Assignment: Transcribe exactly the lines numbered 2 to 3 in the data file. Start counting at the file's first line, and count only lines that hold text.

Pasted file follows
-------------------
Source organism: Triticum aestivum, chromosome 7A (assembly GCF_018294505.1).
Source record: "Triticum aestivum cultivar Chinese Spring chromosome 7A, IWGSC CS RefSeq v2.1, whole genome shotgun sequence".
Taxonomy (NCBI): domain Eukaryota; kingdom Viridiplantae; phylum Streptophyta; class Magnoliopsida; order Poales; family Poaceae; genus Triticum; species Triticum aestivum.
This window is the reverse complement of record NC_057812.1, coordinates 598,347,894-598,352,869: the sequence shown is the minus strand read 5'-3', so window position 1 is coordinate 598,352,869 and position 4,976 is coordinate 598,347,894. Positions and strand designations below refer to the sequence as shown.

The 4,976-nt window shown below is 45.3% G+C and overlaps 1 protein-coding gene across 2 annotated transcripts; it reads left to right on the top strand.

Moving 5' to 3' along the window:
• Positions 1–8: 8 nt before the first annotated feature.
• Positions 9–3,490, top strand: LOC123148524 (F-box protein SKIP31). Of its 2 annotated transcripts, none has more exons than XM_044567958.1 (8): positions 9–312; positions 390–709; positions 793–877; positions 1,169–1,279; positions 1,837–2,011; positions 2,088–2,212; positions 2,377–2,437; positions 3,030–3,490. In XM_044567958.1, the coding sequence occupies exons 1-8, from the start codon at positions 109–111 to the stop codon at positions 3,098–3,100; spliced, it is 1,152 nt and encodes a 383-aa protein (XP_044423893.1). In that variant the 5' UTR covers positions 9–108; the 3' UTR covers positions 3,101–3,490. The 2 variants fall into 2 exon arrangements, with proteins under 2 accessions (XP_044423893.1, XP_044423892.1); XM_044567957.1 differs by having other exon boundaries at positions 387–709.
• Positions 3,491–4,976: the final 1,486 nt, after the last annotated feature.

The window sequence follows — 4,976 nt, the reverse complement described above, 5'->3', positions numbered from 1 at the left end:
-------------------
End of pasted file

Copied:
Source record: "Triticum aestivum cultivar Chinese Spring chromosome 7A, IWGSC CS RefSeq v2.1, whole genome shotgun sequence".
Taxonomy (NCBI): domain Eukaryota; kingdom Viridiplantae; phylum Streptophyta; class Magnoliopsida; order Poales; family Poaceae; genus Triticum; species Triticum aestivum.